Renewable versus Non-Renewable Energy


Image adapted from https://www.clipart.email/clipart

The global demand for energy is rapidly increasing with the growing population. Our daily lives depend greatly on energy! Just by looking around yourself now, how many objects can you indentify which require energy to operate?

At the moment, most of our energy comes from non-renewable energy such as  fossil fuels and nuclear power

Fossil fuels such as oil, coal and natural gas generate large amounts of energy quite cheaply, however they release carbon dioxide when burnt, which contributes to the greenhouse effect and global warming. Fossil fuels can also be expensive, because they are mostly produced outside the UK and predicted to run out within 100 years. 

Nuclear power is produced by releasing enormous amounts of energy from nuclear reactions of radioactive elements such as uranium or plutonium. Whilst only small amounts of fuel are required to produce lots of energy, nuclear waste is highly radioactive, harmful and difficult to store safely. Similarly to fossil fuels, uranium and plutonium are also not renewable.

This means that we need alternative, renewable sources of energy. A source of energy is considered renewable when it can be used again and again without running out. Examples include: solar, hydro, wind, marine (wave and tidal), geothermal, bio and hydrogen energies. Despite the multiple possible sources, currently, only 8 % of our energy comes from renewable sources.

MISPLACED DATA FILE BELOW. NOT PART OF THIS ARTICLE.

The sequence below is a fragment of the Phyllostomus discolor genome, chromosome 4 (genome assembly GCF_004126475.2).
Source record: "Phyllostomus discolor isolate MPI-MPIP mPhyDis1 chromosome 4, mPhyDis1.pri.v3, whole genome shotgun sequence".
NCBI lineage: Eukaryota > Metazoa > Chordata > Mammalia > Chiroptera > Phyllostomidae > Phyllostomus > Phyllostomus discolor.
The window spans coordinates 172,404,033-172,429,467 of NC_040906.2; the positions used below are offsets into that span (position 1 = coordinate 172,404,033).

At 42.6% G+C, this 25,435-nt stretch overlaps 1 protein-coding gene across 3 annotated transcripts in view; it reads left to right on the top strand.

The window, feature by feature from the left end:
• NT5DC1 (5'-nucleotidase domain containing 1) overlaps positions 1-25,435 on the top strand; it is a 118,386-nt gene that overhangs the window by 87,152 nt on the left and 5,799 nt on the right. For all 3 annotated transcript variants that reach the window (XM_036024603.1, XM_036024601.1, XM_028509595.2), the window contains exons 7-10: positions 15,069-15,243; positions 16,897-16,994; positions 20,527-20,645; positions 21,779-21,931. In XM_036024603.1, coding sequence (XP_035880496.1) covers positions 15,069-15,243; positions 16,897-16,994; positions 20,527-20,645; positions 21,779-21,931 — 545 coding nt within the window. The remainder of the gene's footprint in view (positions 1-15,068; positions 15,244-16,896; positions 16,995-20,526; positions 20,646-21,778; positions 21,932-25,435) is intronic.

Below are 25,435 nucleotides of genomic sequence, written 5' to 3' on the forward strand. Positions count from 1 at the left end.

One of the difficulties with renewable energy is that it relies on natural resources and these are not always consistent and available around the world. Think about it... the wind doesn't always blow when we need it, neither does the sun always shine (especially in the UK!). Different types of renewable energies also have various potentials in terms of how much energy they can contribute (see picture below, TW = Terawatt). In an ideal world, we would see all the renewable energies working together to meet the overall energy demand. 

Image adapted from http://www.solarspark.chem.ed.ac.uk

Watch this great video to learn more about energy and its non-renewable and renewable sources:


We will cover the individual sources of renewable energy in more detail in future blog posts.


Blog post by Weronika